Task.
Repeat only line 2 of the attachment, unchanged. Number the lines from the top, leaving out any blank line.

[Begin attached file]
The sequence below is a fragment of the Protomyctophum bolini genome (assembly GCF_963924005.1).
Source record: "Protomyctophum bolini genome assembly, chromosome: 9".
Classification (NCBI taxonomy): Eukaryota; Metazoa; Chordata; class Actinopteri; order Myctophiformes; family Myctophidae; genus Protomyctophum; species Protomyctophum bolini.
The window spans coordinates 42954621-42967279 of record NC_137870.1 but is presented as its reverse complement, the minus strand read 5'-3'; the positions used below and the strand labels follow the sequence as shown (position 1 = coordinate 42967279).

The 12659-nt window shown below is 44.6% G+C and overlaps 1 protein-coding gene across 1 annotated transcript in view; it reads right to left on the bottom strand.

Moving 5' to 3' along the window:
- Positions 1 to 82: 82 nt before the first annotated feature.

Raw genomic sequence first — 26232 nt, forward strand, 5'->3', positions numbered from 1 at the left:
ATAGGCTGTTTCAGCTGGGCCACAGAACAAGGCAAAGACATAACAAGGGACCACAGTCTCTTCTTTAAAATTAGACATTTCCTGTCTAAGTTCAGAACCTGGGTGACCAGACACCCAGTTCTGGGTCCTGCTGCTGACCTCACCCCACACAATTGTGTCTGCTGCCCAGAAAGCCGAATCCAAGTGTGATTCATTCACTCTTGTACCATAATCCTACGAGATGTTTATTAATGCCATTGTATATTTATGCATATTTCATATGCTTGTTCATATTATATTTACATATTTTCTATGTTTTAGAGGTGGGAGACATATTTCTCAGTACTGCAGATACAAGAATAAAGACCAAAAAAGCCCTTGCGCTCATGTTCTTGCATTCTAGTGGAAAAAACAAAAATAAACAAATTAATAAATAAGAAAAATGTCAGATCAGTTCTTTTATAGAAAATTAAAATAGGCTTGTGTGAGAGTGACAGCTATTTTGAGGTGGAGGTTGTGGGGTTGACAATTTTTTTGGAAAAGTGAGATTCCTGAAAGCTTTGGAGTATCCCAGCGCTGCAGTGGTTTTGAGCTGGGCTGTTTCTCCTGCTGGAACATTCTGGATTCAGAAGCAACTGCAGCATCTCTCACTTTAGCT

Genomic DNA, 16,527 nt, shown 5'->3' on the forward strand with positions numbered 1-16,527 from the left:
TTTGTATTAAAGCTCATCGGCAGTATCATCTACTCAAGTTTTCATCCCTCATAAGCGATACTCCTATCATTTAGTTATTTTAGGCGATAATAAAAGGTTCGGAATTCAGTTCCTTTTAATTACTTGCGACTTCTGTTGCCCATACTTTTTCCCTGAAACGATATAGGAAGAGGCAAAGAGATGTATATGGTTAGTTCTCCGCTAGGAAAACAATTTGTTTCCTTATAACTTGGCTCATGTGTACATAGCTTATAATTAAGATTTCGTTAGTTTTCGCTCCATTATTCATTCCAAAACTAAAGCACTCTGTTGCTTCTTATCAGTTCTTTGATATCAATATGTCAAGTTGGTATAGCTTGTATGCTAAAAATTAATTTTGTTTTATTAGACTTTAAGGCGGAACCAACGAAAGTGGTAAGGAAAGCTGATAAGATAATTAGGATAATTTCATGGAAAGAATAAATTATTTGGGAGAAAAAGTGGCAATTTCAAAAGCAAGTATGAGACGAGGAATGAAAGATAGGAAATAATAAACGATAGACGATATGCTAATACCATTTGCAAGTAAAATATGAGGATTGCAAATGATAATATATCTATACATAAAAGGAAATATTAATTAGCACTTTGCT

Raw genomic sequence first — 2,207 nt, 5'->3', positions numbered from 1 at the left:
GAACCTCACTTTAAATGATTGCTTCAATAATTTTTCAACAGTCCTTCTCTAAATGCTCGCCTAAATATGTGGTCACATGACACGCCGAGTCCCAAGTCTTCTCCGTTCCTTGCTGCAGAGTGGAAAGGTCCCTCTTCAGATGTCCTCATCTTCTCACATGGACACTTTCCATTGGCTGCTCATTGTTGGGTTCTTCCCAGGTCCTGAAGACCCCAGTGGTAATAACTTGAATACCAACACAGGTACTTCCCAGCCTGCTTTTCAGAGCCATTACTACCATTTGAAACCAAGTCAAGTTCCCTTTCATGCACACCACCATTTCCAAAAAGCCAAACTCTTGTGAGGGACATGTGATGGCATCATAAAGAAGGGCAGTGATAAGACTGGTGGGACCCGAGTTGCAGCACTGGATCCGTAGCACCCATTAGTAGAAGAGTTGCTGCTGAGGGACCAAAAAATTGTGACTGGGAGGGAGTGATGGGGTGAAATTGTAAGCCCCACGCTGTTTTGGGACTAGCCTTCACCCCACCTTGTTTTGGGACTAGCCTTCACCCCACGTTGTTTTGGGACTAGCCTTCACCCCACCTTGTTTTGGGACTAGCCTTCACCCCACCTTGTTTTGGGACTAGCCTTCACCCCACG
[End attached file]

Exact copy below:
Source record: "Protomyctophum bolini genome assembly, chromosome: 9".